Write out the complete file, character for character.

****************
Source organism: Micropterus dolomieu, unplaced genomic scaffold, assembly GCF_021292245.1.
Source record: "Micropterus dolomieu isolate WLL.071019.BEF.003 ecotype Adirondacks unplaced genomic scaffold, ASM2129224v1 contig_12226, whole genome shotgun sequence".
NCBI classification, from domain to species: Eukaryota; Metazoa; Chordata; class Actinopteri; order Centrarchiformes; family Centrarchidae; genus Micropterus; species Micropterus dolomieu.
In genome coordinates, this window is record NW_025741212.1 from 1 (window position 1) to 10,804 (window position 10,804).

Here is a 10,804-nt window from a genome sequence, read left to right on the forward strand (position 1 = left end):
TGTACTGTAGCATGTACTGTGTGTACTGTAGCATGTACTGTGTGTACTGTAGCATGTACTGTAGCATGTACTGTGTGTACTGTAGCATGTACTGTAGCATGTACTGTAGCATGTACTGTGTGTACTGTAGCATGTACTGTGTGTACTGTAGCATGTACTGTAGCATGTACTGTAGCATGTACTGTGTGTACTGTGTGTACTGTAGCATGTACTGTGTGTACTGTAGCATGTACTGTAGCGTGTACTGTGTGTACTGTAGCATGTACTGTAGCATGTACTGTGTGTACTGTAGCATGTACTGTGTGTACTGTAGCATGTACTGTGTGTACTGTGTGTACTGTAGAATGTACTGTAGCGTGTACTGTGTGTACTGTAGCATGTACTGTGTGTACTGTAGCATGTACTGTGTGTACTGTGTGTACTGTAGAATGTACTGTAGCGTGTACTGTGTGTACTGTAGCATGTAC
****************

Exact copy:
Source organism: Micropterus dolomieu, unplaced genomic scaffold, assembly GCF_021292245.1.
Source record: "Micropterus dolomieu isolate WLL.071019.BEF.003 ecotype Adirondacks unplaced genomic scaffold, ASM2129224v1 contig_12226, whole genome shotgun sequence".
NCBI classification, from domain to species: Eukaryota; Metazoa; Chordata; class Actinopteri; order Centrarchiformes; family Centrarchidae; genus Micropterus; species Micropterus dolomieu.
In genome coordinates, this window is record NW_025741212.1 from 1 (window position 1) to 10,804 (window position 10,804).

Here is a 10,804-nt window from a genome sequence, read left to right on the forward strand (position 1 = left end):
TGTACTGTAGCATGTACTGTGTGTACTGTAGCATGTACTGTGTGTACTGTAGCATGTACTGTAGCATGTACTGTGTGTACTGTAGCATGTACTGTAGCATGTACTGTAGCATGTACTGTGTGTACTGTAGCATGTACTGTGTGTACTGTAGCATGTACTGTAGCATGTACTGTAGCATGTACTGTGTGTACTGTGTGTACTGTAGCATGTACTGTGTGTACTGTAGCATGTACTGTAGCGTGTACTGTGTGTACTGTAGCATGTACTGTAGCATGTACTGTGTGTACTGTAGCATGTACTGTGTGTACTGTAGCATGTACTGTGTGTACTGTGTGTACTGTAGAATGTACTGTAGCGTGTACTGTGTGTACTGTAGCATGTACTGTGTGTACTGTAGCATGTACTGTGTGTACTGTGTGTACTGTAGAATGTACTGTAGCGTGTACTGTGTGTACTGTAGCATGTAC